Center for Investigative Reporting

For The California Watch Project

  • Amount
  • Program
  • Date Awarded
  • Term
    12 Months
  • Type of Support
In 2009, the Hewlett, Irvine, and Knight foundations helped seed a new reporting initiative, California Watch. This step launched a new model of journalism, forming California’s largest team of experienced reporters and producers, working in Sacramento and around the state. The California Watch model includes a broad distribution network of traditional and new media outlets to publish its stories and features. A Web portal makes content freely available and aggregates the best reporting from around the state, and innovative tools and resources engage the public. Three years into this initiative, California Watch is seen as a leader for its creativity in collaborations (for example, cost-sharing for a reporter) and innovations in distribution (for example, translating stories into other languages and forging relationships with ethnic media). California Watch would continue its high-impact work with this renewal grant.
About the Grantee
1400 65th Street, Suite 200, Emeryville, CA, 94608, United States
Grants to this Grantee
for StoryWorks’ Teaching the Constitution Through Theater program  
The Center for Investigative Reporting's Teaching the Constitution Through Theater program at StoryWorks develops transformative educational theater experiences that provide students with the opportunity to examine our country’s civil rights history. The program engages students and educators in experiential learning that inspires deeper reflection and higher-order questions about the historical underpinnings behind contemporary issues, including racial and economic inequality. This grant will allow StoryWorks to expand access to Teaching the Constitution Through Theater to new schools and communities with increased racial and economic diversity. (Strategy: K-12 Teaching and Learning)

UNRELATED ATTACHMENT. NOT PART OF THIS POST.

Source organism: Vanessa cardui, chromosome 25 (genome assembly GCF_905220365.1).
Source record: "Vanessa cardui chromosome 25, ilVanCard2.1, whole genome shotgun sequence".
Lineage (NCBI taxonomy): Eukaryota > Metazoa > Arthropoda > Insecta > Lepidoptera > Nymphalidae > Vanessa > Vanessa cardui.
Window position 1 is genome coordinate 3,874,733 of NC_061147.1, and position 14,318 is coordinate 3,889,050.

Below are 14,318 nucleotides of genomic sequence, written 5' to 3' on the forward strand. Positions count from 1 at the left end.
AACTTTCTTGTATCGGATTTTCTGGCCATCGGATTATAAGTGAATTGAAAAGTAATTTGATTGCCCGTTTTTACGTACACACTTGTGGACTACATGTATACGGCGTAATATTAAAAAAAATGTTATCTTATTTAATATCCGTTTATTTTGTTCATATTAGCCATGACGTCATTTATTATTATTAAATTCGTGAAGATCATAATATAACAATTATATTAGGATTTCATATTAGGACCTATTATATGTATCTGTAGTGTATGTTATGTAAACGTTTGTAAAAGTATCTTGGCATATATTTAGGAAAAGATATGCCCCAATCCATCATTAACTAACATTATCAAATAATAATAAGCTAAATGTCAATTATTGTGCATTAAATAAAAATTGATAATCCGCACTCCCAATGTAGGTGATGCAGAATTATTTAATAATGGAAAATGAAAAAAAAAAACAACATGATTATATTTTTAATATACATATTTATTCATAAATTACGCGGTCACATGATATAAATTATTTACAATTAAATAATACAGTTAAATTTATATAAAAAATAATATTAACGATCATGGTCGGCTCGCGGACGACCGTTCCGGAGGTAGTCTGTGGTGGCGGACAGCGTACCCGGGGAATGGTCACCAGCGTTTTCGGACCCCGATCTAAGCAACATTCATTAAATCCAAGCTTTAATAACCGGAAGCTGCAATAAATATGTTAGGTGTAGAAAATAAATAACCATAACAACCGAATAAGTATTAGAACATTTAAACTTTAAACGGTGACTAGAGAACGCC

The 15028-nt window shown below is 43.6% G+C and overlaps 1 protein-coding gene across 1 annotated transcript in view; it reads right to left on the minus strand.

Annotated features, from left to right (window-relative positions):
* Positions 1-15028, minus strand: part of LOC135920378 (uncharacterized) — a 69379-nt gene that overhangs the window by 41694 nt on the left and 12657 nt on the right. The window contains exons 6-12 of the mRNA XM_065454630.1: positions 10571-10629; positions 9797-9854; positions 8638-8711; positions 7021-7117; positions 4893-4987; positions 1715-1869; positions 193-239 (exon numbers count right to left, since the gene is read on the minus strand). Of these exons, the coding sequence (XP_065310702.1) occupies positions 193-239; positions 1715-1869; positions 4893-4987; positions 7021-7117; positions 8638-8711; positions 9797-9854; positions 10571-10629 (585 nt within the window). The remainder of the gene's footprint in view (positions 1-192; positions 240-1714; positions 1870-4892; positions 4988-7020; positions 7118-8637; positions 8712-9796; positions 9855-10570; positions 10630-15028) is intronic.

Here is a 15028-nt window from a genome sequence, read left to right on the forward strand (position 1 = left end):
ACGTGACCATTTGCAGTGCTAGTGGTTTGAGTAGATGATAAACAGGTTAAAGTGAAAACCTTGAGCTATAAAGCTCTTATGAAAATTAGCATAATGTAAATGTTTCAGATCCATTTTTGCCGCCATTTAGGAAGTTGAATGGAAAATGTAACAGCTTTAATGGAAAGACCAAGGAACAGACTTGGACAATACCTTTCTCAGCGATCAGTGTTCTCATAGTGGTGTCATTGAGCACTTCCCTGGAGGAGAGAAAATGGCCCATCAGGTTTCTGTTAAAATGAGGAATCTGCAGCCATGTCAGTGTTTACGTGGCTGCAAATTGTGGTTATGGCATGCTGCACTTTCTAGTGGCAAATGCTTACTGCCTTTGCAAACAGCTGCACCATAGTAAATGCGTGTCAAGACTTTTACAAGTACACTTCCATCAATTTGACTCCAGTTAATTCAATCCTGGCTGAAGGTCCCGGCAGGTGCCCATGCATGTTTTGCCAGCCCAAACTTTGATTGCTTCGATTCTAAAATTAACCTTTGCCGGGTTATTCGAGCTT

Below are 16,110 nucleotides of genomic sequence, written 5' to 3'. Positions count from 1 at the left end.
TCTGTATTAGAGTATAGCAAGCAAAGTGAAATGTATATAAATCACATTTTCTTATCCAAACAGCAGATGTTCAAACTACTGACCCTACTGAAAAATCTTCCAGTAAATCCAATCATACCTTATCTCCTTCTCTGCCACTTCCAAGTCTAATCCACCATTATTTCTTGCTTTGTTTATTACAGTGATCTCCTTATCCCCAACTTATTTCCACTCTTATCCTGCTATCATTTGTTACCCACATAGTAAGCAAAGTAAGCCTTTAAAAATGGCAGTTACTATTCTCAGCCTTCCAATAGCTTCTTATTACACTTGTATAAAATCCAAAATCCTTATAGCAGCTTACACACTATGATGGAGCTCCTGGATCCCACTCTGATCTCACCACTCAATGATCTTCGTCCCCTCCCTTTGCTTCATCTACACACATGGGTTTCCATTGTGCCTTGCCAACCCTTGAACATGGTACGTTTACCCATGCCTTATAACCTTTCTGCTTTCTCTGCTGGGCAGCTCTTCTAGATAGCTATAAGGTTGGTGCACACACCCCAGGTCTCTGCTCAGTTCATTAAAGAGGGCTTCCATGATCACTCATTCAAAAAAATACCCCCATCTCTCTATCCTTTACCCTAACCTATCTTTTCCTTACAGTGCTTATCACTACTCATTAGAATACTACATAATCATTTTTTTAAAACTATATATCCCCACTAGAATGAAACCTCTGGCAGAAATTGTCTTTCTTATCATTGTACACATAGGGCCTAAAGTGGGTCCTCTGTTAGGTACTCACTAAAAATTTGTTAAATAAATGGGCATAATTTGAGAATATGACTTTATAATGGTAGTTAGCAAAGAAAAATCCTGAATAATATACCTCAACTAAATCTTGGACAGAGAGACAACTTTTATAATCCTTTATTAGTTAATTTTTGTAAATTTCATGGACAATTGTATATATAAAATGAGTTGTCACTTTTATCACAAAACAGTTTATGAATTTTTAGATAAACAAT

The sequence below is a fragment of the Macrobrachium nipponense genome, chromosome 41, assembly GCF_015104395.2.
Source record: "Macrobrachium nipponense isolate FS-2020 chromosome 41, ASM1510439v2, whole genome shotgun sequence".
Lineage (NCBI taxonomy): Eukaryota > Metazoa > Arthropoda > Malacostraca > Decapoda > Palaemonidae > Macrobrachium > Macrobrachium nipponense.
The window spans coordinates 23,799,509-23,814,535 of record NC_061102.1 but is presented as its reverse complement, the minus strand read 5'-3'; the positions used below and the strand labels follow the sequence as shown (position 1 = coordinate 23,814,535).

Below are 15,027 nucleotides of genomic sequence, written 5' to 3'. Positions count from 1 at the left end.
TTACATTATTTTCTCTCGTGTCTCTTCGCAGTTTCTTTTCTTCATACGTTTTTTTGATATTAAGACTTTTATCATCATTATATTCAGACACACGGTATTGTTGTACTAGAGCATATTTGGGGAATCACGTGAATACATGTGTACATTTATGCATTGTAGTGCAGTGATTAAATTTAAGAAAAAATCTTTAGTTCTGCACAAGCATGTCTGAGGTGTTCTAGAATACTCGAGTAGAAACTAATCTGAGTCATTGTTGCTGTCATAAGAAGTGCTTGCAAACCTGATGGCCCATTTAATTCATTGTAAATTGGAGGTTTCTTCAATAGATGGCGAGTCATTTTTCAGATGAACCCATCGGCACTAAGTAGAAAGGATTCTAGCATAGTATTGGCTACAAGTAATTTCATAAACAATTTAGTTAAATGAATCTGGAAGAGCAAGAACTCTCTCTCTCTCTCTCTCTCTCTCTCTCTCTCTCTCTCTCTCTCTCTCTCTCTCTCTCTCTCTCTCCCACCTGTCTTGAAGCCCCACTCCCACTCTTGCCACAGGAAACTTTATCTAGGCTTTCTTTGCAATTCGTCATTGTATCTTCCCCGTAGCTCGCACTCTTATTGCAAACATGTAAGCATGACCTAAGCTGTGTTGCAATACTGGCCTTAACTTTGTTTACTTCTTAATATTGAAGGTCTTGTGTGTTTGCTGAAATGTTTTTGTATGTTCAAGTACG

for general operating support  
Founded in 1977, the Center for Investigative Reporting (CIR) was the first nonprofit organization in the nation devoted to independent, high-quality investigative journalism. In 2012, CIR merged with The Bay Citizen, a Bay Area member-supported news organization that promotes journalistic innovation and citizen engagement. Today, CIR is the largest nonprofit, nonpartisan investigative reporting organization in the country, developing in-depth local, regional, national, and international stories. It is also the only nonprofit journalism organization nationwide with the in-house ability to fully produce stories on multiple platforms: print/text, video, radio, interactive databases, and social media. In prior years, Hewlett Foundation funding for CIR focused on its California Watch program, which the Foundation helped to seed in 2009. This grant would constitute CIR’s first general operating support from the Foundation, enabling work beyond California Watch.

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